Steps toward Governance in Yemen
BY TRANSCEND MEMBERS, 17 Dec 2018
14 Dec 2018 – Two useful steps were taken on the long road toward relative peaceful governance in Yemen. The first need of the country is an end the Saudi-led aggression and the civil war conditions. Without an end to the armed violence and insecurity in many parts of the country, it is impossible for the people of Yemen to decide on the structure of the State and the institutions of the society. Thus two useful steps to end the armed conflict have been taken by negotiations held in Sweden and a vote in the U.S. Senate
A consequence of the bombing in Yemen by the Saudi-led coalition is the starvation of the civilian population due to lack of food and water. Due to the widespread use of defoliants in the Vietnam war, there was written as Article 54(2) of the 1977 Additional Protocol I, a prohibition to destroy foodstuffs, crops, drinking water installations and irrigation works. Yemen is, at the best of times, short of food and drinking water installations. The bombing has deliberately increased the hardships as well as increasing the number of displaced people with the resulting lack of access to food and water.
The continued aggression of the Saudi Arabia-led coalition against civilians in Yemen, the use of U.S.-made cluster munitions in violation of the Convention of Cluster Munitions, the large-scale displacement of people and the wide-spread hunger highlight the relation among human rights violations, arms control, meeting basic needs and the resolution of armed conflicts through negotiations in good faith.
It is felt by the U.N. staff and the parties represented that it is too early to undertake direct discussions on political issues, especially issues concerning the structure of government which will only start next January. However, developing broadly-agreed-upon structures of governance are crucial to a resolution of the armed conflict.
Also on 13 December, the U.S. Senate passed a resolution, 56 to 41, calling for an end to U.S. involvement in the Saudi-led military campaign, especially the sale of weapons and midair refueling of the massive air campaign started by the Saudis in 2015. The resolution effort was led by Senators Bernie Sanders of Vermont and Mike Lee of Utah, both long-time critics of U.S. support in the Yemen war. While the resolution by itself will not stop U.S. involvement, it is a good sign of “the way the wind is blowing”.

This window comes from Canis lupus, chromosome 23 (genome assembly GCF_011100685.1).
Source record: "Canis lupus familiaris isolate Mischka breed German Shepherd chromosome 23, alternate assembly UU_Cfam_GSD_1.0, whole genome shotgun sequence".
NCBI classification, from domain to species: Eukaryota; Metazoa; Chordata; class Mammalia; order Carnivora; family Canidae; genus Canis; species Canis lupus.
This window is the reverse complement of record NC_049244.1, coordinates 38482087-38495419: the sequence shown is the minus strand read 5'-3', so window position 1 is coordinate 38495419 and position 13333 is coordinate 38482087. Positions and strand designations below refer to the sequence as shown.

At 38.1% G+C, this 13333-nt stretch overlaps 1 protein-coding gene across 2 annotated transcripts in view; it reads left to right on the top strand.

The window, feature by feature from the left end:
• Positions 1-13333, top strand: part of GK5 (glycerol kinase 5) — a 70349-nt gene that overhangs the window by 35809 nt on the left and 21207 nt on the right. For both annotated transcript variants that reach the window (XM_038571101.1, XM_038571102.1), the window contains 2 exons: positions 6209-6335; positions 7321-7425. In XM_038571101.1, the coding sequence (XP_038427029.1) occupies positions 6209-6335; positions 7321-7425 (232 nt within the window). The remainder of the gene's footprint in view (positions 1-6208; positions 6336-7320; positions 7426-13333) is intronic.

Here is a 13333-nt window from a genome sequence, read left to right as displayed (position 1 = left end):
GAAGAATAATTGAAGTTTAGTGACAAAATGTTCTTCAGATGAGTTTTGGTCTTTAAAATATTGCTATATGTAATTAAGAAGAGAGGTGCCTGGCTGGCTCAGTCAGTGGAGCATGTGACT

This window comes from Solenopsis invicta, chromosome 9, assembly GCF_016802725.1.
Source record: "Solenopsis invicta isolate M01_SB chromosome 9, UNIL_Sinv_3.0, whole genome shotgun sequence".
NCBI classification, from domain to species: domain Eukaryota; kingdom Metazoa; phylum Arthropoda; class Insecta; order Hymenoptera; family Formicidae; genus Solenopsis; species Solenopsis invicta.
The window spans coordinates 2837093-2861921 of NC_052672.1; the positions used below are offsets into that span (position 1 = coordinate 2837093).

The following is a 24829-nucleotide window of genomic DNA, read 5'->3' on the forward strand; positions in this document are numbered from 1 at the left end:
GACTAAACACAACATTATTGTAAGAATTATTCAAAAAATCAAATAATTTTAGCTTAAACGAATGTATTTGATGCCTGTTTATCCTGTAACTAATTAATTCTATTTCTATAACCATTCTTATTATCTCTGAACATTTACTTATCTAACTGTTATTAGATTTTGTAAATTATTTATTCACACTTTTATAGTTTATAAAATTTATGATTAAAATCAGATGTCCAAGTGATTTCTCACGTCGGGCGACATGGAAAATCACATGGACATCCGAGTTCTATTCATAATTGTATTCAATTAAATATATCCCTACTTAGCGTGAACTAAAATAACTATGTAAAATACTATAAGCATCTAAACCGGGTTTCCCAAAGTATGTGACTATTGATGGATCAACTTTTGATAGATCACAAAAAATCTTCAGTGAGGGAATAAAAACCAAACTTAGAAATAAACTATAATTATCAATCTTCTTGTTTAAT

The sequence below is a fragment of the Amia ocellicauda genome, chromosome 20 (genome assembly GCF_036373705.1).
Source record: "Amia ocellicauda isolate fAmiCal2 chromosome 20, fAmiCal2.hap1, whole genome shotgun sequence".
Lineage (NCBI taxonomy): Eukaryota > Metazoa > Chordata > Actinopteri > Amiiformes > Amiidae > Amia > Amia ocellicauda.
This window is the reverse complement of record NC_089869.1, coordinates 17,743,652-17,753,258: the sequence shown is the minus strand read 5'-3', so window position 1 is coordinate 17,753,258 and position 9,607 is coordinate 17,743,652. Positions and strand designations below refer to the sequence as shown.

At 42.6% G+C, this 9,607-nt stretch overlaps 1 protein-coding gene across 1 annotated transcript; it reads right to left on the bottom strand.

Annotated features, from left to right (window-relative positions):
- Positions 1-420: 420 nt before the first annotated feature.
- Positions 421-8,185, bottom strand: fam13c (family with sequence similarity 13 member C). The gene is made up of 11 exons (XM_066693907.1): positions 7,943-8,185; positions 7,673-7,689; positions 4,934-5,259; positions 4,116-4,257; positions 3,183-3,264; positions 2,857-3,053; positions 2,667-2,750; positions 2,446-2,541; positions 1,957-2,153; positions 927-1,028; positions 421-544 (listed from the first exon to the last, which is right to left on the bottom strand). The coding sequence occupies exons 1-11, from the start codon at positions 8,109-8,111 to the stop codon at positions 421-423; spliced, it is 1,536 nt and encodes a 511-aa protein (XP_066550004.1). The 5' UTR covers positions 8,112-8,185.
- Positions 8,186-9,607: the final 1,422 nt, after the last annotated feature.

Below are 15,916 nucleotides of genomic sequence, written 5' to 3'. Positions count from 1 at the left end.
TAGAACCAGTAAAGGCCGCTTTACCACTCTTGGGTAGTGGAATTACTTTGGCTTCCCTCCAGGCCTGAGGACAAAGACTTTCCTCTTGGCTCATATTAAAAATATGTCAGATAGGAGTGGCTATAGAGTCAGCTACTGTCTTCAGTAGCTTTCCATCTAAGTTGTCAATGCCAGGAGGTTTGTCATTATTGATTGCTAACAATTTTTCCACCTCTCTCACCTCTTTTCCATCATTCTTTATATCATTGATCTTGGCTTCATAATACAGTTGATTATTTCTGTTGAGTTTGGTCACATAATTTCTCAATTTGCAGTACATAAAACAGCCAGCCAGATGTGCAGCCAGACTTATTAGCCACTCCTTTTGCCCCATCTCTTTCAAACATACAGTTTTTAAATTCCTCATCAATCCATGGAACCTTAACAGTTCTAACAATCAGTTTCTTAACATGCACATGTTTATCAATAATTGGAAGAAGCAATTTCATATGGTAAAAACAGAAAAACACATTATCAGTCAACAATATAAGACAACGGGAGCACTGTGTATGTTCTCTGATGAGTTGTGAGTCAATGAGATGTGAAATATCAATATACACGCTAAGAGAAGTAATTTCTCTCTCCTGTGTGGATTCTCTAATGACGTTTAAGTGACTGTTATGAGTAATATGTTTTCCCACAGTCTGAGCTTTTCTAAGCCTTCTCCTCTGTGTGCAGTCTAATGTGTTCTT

There are two major issues that shape the future. The first is the possibility of forming a decentralized but relatively inclusive central government. Yemen remains largely a tribal society with political decisions made by the tribal head. Tribes usually have a specific geographic base. Thus, a central government requires participation by members from the major tribal groups However, through economic development, people from different tribes now live in the cities and larger towns. These more urbanized populations do not depend as much on the decisions or views of the chiefs.
The second major issue concerns the ability of Yemen to remain as one State or again to split into two with Sana’a as the capital of one State in the north and Aden as the capital of another State in the south. The two States were the political structure until 1990 when the People’s Democratic Republic of Yemen, with its center in Aden, combined with the Yemen Arab Republic in the north to become the Republic of Yemen. Leading up to 1990, there was wide hope that the union of the two States would lead to increased economic well-being. In practice, there has been little improvement. If there has been an improvement, it is because of external economic factors and not directly linked to the union. The lack of improvement in the south has led to resentment in the south and on the part of some persons, a desire for southern separation. Now, some in the south have formed militias. It is difficult to know how far they will push for separation and the creation of an independent State. Already in 1994, there had been armed attacks to push for a return to an Aden-based State.
The Association of World Citizens (AWC) has been concerned with three issues in the Yemen conflict:
Today, the choice between an end to the armed conflict with negotiations for a renewal of a Yemeni State on the basis of the con-federal system proposed and continued fighting in the hope that one faction become a “winner-take-all” is relatively clear. The AWC is resolutely for an end to the armed conflict with serious negotiations on the structure of a future State.
René Wadlow is a member of the TRANSCEND Network for Peace Development Environment. He is President of the Association of World Citizens, an international peace organization with consultative status with ECOSOC, the United Nations organ facilitating international cooperation and problem-solving in economic and social issues, and editor of Transnational Perspectives.
This article originally appeared on Transcend Media Service (TMS) on 17 Dec 2018.
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